Rocky Mountain News, March 21, 2005

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Costello's aim to please is true

Mark Brown

Oh man. Where to start?

The band? The songs? The delivery?

Elvis Costello has used the occasion of turning 50 to show the world he's every bit the rock force he has ever been. With all his ups, downs, side projects, left turns and whatnot, he has only managed to grow his stature as a musician.

A mix of new and old songs on Saturday night showed that his most recent album, The Delivery Man, ranks right up there with the best of his classic work.

It was a blistering two hours, and, as usual, mystifying again. Last time he was in town, Costello abruptly left the stage an hour into the show, seemingly to end it – then came back and played another hour and 15 minutes. This time he wouldn't leave the stage, playing the show straight through, and doing his encores without ever really leaving the stage.

Costello played almost exclusively brand-new Delivery Man material ("Country Darkness," "Needle Time," "Button My Lip") or else extreme vintage material ("Big Tears," "Lipstick Vogue," "Alison") leaving most of his ‘80s and ‘90s work virtually untouched with a couple of exceptions ("Uncomplicated," "Kinder Murder").

"Radio Radio" was sped up to punk-rock proportions. Like last time around, Elvis covered Elvis, coupling "Suspicious Minds" to "Alison" and doing a full-out version of "Mystery Train." Even the things that should be getting old – "Watching the Detectives," and doing "What's So Funny About Peace Love and Understanding" in the encore – were taut and crackling.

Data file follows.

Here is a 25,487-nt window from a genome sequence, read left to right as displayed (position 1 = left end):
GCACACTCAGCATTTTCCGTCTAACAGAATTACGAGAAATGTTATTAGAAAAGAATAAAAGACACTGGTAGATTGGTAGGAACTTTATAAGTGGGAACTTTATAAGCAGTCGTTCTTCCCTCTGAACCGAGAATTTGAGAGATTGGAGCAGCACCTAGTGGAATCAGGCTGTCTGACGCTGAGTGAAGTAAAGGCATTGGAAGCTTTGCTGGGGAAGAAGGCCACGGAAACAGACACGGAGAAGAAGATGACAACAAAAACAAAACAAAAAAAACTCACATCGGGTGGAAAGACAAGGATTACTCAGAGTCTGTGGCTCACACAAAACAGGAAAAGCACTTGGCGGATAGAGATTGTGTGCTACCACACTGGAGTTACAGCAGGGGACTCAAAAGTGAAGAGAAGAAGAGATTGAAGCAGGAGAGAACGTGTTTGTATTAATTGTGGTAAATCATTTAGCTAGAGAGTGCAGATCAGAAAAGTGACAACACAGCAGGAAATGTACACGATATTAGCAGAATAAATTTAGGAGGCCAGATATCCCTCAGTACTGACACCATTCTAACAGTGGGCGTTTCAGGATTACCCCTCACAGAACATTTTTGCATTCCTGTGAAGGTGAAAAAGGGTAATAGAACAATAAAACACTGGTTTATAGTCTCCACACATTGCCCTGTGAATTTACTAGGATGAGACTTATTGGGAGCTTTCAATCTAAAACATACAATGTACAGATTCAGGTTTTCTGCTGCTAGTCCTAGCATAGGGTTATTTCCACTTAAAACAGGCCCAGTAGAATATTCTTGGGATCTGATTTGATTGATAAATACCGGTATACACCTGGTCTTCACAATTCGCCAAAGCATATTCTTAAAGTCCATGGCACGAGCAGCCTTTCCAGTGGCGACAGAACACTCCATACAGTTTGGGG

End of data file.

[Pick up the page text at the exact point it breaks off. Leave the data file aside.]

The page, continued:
Like Tom Petty having the amazing good fortune to hook up with the Heartbreakers early on, it's a miracle that in London 25 years ago Costello hooked up with the then-unknown pianist Steve Nieve and drummer Pete Thomas and found himself with two of the most creative players in modern music. With malcontent bassist Bruce Thomas in permanent exile, the renamed Attractions are now more ferocious yet relaxed than ever.

If there were any complaints it would be that the show could have used more of Costello's fine ballads. And it's seriously time to retire "Pump It Up."

Tift Merritt has two excellent solo albums, and they still don't begin to do justice to her music. Opening for Costello on Saturday night, she wowed the crowd with her presence, charm and voice. The title cut from her most recent album, Tambourine, was a highlight.


Rocky Mountain News, March 21, 2005

Mark Brown reviews Elvis Costello & The Imposters and opening act Tift Merritt, Monday, March 19, 2005, Fillmore Auditorium, Denver, CO.


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